Yesterday The Washington Post had a piece on new phone etiquette. I agreed with just about every word.
I’ve never liked pop-in visits, whether in-person or telephonic. Perhaps it’s inherited from my dad, who would bellow whenever the phone rang the same exact sentence: “Now, who could that be?!” And if it was “the dinner hour,” you prayed it wasn’t one of your dumb friends whose parents didn’t teach them any better.
Eventually, caller ID answered “Now, who could that be?” But only to leave us with another question: “Now, what does he want?”
And now that we have the technological capability, it’s only polite to text first that you’d like to talk, and specify what it is you want to talk about.
Of course, the older generation will never follow these new rules any sooner than they’ll stop putting two spaces after periods. And some members of my generation will call out of the blue—including me, occasionally—but we’ll only call one another. The idea of calling my eighth-grade niece, for instance, just to chat—that seems exactly as presumptuous in the context of modern life as driving six hours to Des Moines and walking into my niece’s homeroom unannounced. Here I am!
(Never liked surprise parties, for the same reason. It’s all about the giggling pre-party fun for the surprisers, without any consideration for the nerve-jangled embarrassment of the surprisee, who must fake complete delight for the rest of the night, and also the rest of his or her life.)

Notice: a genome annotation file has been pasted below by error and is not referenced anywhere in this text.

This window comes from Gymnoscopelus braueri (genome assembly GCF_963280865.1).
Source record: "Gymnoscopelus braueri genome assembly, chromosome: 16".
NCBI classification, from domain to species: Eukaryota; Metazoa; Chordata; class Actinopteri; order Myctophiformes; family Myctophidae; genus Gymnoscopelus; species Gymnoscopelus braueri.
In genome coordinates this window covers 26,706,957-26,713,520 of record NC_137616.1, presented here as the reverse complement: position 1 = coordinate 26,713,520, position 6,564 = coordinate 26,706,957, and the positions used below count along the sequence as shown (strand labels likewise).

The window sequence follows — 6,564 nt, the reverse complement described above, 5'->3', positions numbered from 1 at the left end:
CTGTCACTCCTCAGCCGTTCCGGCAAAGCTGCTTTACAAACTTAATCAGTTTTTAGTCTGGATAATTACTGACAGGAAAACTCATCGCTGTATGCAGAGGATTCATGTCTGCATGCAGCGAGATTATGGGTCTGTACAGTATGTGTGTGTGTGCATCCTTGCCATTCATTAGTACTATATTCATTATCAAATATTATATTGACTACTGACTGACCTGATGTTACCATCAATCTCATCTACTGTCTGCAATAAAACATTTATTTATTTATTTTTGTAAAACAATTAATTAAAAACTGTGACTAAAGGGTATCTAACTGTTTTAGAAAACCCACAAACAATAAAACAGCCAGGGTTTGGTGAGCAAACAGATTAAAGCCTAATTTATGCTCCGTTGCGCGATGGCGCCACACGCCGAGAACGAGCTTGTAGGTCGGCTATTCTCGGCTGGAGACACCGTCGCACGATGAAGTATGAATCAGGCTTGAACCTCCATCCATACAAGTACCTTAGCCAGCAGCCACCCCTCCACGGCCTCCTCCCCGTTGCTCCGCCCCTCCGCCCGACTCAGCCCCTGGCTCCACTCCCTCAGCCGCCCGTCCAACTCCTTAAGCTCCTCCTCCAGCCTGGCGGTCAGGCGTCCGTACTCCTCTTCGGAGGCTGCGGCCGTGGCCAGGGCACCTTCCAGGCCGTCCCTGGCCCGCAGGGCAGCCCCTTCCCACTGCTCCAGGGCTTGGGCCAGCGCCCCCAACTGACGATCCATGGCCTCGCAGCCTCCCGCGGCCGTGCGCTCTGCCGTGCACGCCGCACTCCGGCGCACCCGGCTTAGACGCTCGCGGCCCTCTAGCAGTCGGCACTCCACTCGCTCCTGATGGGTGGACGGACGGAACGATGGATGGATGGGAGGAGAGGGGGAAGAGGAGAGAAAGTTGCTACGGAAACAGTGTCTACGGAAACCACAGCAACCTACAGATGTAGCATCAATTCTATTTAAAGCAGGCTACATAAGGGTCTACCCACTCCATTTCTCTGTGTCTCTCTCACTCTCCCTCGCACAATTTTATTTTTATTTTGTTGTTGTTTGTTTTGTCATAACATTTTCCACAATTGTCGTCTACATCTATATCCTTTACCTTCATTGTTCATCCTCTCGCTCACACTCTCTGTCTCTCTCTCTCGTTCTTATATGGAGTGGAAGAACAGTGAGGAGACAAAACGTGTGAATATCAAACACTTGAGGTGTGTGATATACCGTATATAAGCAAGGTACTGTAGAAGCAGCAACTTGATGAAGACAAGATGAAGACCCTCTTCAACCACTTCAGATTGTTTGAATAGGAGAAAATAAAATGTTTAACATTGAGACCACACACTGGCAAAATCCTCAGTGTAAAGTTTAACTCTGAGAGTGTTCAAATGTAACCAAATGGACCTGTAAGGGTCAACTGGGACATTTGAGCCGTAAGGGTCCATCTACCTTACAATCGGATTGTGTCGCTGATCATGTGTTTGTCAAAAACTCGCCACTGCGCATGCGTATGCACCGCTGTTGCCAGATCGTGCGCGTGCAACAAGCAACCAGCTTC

So I gotta say, I like the new phone etiquette, though I’m not sure it goes far enough. I look forward to a day when there’s a way to ask someone for permission to send them a text, rather than our current barbaric habit of sending that text out of the blue and having it barge right through the recipient’s iFrontdoor without knocking.
And then to have my phone send an auto-reply: “No. Either not in the country, not available or not in the right frame of mind. Try back another time? Thanks!”
Maybe AI can solve this one. If it can, I take back every bad thing I ever said about it.
P.S. And let’s not even get into voice mail, about which a colleague of mine once said, “I’d rather people send me messages via carrier pigeons with explosive diarrhea, than have to listen to another voicemail.”